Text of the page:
“When we reached 20 percent we decided to keep going,” Creasman said. “We leveled it off at 30 percent to expand our efforts in associational work and other missions.
“In 1975 we built a total new facility and the first decision we made – and we then were a congregation of about 90 to 100 in regular attendance – was that we would not allow anything to get in the way of our missions giving,” Creasman said. “We paid off that building within three years, and were able to continue increasing our giving to missions through the Cooperative Program at the same time.”
God began magnifying His blessing of the church when Eastanallee made its decision to not let anything come before its missions giving, Creasman said.
“We started growing in number, experiencing more evangelistic results, expanding programs in the church and we felt all this has come about because we have been faithful in missions giving,” Creasman said.
“One year in the late 1970s or early ’80s, for every dollar spent in church, we spent the same amount on missions,” Creasman said. “To this day, the missions giving generally runs 42-43 percent, and the total dollars have gone up every year.”
Giving to missions globally through the Cooperative Program led Eastanalle to a greater awareness of the needs locally, the pastors said. The church today helps support local ministries for men and women in recovery from alcohol and/or drug abuse, women escaping abuse, and unwed mothers. The Awana’s children’s program takes place Sunday evenings; Team Kid Wednesday evenings.
Men of the church build handicap ramps and minor home repairs for shut-ins throughout the county, in cooperation with McMinn-Meigs Baptist Association. Women are involved in ministries at several local nursing homes.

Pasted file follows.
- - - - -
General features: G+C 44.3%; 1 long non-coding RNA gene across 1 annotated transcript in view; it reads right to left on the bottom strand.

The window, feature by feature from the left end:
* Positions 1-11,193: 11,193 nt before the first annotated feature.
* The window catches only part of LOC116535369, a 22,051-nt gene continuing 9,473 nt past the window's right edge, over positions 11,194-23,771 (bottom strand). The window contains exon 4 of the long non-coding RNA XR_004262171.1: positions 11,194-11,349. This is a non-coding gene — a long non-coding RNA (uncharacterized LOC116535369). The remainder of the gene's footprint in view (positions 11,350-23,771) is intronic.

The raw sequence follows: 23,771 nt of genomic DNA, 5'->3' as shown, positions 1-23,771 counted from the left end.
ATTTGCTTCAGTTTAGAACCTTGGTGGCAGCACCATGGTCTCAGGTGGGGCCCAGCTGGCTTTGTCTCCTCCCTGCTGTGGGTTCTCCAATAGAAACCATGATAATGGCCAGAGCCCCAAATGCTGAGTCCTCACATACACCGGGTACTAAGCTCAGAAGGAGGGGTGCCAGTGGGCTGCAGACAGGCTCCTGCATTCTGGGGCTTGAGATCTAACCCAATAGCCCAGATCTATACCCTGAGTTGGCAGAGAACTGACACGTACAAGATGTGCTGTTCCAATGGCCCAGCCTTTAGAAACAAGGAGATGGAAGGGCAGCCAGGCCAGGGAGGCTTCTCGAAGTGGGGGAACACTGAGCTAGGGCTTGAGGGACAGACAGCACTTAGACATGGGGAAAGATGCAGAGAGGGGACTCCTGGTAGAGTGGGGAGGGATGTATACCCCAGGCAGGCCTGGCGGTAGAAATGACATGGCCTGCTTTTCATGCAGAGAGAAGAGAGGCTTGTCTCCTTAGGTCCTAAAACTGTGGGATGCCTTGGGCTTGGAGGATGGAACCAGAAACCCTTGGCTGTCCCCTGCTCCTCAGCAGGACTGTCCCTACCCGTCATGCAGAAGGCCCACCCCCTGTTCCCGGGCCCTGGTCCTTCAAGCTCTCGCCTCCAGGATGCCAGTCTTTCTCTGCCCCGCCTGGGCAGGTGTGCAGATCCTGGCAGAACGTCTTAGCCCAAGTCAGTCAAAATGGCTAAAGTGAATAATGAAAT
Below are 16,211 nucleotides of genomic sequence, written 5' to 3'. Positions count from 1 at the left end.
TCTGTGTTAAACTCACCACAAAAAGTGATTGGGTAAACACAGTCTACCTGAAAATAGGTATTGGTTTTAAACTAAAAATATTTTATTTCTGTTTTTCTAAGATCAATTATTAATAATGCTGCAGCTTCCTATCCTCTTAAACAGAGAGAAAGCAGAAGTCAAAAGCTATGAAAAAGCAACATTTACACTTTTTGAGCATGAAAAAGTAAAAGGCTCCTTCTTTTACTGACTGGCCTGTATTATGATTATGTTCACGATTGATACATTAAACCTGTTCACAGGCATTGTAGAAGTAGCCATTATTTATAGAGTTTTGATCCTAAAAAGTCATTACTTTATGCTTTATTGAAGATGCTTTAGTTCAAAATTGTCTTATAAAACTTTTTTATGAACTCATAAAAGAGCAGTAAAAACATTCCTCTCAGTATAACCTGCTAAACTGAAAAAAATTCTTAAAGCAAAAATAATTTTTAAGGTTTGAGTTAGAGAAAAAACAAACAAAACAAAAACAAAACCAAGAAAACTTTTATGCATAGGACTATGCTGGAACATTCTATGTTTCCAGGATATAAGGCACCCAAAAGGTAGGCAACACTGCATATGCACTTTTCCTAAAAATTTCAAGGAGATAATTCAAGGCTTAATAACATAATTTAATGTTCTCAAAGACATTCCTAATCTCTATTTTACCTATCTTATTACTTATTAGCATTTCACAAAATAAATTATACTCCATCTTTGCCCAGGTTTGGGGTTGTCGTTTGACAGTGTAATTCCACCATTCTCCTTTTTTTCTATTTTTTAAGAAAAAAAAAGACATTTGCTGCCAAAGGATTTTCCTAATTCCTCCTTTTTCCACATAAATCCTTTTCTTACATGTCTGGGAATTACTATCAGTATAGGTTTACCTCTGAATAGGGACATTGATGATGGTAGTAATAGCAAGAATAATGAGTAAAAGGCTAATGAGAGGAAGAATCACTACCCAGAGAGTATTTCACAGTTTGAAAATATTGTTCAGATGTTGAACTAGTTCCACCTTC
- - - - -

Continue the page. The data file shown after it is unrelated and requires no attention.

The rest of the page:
“When I retired we were running 220 to 230 in Sunday school,” said Creasman, who led the church for 35 years, most of that time while serving as principal of the largest high school in the county. “Never once was it suggested that we cut back on any mission effort. … It is our responsibility to share as God has blessed us.
“As we respond to God’s blessings, He continues to bless us,” Creasman said. “It certainly reinforced my faith. As we accept the challenge of doing His work, He’s going to take care of our needs and give us opportunities to serve. … We’ve got such a wonderful congregation of people who are committed to doing what we do as a church: winning souls and sharing the gospel around the world with our missions efforts.”
Creasman, who remains a member of Eastanalle Baptist, was followed as pastor by Mickey L. Basham Sr.
“We both agree God has His hand on Eastanalle,” Basham said, including Creasman in his statement. “In 1977 we built a new facility, and in 2006-07 we moved across the road and built another new facility, and again, there has been no mention or consideration of cutting the Cooperative Program back in the midst of that. That’s a tangible expression of Eastanalle’s commitment to missions, but it’s much deeper than that.”